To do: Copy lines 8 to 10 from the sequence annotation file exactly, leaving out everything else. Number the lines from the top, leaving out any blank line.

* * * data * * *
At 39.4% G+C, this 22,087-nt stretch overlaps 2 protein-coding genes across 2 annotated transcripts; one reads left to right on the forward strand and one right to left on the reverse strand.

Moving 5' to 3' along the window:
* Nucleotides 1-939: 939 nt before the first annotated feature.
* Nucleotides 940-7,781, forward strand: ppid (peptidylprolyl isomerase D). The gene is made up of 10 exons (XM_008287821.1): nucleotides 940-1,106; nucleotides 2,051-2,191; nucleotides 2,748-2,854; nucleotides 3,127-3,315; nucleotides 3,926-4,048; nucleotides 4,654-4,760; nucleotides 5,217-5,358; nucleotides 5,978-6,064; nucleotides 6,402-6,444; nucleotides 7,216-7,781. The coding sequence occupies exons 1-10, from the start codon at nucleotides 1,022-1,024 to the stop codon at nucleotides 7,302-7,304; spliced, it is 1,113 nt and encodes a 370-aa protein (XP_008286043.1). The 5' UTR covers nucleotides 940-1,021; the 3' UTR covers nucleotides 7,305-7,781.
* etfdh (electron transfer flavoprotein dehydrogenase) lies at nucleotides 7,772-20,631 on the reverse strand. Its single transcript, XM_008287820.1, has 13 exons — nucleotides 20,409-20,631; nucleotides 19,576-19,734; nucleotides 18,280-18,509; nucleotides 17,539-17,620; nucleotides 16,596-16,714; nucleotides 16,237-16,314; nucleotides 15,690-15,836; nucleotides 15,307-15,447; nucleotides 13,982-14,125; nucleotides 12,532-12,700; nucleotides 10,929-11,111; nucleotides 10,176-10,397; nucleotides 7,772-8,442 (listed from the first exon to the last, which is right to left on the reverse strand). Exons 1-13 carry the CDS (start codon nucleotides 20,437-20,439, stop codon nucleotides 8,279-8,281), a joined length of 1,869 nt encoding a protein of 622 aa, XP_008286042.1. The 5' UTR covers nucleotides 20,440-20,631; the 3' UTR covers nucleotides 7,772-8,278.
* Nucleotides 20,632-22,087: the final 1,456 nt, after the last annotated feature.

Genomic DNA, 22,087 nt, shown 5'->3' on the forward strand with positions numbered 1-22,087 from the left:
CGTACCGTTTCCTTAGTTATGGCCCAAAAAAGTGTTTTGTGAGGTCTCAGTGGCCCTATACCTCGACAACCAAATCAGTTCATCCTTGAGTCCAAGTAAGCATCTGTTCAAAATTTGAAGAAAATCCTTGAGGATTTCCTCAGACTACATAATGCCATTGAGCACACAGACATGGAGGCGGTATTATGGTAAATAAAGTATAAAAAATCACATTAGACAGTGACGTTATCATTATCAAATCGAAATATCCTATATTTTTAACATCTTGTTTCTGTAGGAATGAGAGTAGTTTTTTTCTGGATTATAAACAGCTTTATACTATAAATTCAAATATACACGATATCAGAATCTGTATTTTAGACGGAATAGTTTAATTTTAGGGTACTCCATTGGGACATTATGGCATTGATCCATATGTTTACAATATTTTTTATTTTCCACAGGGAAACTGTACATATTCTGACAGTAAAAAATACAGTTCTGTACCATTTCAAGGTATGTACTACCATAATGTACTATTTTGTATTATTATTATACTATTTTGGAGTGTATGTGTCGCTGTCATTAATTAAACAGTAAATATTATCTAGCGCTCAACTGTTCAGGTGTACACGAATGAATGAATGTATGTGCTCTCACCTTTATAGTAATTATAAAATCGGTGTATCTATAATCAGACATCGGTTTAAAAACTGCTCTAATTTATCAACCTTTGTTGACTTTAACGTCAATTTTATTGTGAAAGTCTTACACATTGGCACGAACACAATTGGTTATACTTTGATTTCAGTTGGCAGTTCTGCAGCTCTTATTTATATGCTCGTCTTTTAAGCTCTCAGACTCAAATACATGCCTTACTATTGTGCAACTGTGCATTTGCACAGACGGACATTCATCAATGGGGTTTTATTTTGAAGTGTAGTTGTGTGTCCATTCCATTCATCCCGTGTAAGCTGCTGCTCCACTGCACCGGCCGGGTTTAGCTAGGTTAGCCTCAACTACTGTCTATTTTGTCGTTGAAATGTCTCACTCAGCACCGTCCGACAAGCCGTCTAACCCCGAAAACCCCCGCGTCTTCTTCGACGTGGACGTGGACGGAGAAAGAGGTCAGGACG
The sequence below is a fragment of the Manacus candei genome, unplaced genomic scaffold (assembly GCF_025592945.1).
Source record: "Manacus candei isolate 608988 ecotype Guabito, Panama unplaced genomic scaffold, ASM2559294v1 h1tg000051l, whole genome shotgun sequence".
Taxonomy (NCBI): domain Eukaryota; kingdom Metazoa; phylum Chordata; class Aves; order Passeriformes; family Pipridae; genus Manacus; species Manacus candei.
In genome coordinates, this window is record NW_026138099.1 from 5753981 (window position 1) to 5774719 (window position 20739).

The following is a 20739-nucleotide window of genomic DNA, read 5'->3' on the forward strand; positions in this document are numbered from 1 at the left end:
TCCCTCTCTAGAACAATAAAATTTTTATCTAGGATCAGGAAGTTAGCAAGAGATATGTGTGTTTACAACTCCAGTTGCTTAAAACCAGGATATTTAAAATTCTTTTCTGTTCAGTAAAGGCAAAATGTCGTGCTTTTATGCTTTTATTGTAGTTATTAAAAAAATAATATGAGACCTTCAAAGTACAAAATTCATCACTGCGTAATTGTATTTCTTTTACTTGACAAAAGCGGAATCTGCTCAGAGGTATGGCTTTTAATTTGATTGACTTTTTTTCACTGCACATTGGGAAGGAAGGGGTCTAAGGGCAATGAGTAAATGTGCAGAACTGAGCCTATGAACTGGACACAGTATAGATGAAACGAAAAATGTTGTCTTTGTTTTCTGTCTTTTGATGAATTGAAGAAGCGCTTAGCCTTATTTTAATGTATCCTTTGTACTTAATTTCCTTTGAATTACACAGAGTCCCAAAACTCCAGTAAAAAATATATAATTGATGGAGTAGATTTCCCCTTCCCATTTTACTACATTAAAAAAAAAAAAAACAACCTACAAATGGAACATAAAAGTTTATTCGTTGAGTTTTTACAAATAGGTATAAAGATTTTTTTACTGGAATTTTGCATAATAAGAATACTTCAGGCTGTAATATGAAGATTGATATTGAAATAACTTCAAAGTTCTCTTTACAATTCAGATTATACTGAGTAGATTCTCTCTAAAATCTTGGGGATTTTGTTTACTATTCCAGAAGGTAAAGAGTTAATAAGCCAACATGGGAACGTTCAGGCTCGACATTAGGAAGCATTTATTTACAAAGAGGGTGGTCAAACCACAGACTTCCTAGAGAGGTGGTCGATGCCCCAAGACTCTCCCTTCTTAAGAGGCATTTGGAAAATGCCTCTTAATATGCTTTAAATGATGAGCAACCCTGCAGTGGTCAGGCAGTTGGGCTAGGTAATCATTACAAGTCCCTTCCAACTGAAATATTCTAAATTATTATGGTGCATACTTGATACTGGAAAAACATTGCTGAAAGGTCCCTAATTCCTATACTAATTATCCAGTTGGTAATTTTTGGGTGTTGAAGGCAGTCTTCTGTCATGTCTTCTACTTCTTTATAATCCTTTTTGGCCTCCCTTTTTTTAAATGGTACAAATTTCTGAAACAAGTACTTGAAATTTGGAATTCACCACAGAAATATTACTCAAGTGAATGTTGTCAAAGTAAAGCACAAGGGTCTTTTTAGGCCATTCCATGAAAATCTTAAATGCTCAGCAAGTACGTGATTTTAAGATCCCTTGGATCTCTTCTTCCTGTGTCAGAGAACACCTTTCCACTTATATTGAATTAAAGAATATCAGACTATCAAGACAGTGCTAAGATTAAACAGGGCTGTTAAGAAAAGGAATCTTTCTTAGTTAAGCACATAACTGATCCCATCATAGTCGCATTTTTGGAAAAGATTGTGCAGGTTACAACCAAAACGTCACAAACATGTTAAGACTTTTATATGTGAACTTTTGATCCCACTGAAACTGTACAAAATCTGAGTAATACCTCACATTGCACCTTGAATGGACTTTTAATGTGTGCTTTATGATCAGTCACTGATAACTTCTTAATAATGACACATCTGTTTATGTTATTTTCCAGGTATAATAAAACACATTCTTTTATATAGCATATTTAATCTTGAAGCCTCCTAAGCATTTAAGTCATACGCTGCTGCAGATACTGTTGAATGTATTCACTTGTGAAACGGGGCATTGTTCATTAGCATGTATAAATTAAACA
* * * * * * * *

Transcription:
CGTACCGTTTCCTTAGTTATGGCCCAAAAAAGTGTTTTGTGAGGTCTCAGTGGCCCTATACCTCGACAACCAAATCAGTTCATCCTTGAGTCCAAGTAAGCATCTGTTCAAAATTTGAAGAAAATCCTTGAGGATTTCCTCAGACTACATAATGCCATTGAGCACACAGACATGGAGGCGGTATTATGGTAAATAAAGTATAAAAAATCACATTAGACAGTGACGTTATCATTATCAAATCGAAATATCCTATATTTTTAACATCTTGTTTCTGTAGGAATGAGAGTAGTTTTTTTCTGGATTATAAACAGCTTTATACTATAAATTCAAATATACACGATATCAGAATCTGTATTTTAGACGGAATAGTTTAATTTTAGGGTACTCCATTGGGACATTATGGCATTGATCCATATGTTTACAATATTTTTTATTTTCCACAGGGAAACTGTACATATTCTGACAGTAAAAAATACAGTTCTGTACCATTTCAAGGTATGTACTACCATAATGTACTATTTTGTATTATTATTATACTATTTTGGAGTGTATGTGTCGCTGTCATTAATTAAACAGTAAATATTATCTAGCGCTCAACTGTTCAGGTGTACACGAATGAATGAATGTATGTGCTCTCACCTTTATAGTAATTATAAAATCGGTGTATCTATAATCAGACATCGGTTTAAAAACTGCTCTAATTTATCAACCTTTGTTGACTTTAACGTCAATTTTATTGTGAAAGTCTTACACATTGGCACGAACACAATTGGTTATACTTTGATTTCAGTTGGCAGTTCTGCAGCTCTTATTTATATGCTCGTCTTTTAAGCTCTCAGACTCAAATACATGCCTTACTATTGTGCAACTGTGCATTTGCACAGACGGACATTCATCAATGGGGTTTTATTTTGAAGTGTAGTTGTGTGTCCATTCCATTCATCCCGTGTAAGCTGCTGCTCCACTGCACCGGCCGGGTTTAGCTAGGTTAGCCTCAACTACTGTCTATTTTGTCGTTGAAATGTCTCACTCAGCACCGTCCGACAAGCCGTCTAACCCCGAAAACCCCCGCGTCTTCTTCGACGTGGACGTGGACGGAGAAAGAGGTCAGGACG
The sequence below is a fragment of the Manacus candei genome, unplaced genomic scaffold (assembly GCF_025592945.1).
Source record: "Manacus candei isolate 608988 ecotype Guabito, Panama unplaced genomic scaffold, ASM2559294v1 h1tg000051l, whole genome shotgun sequence".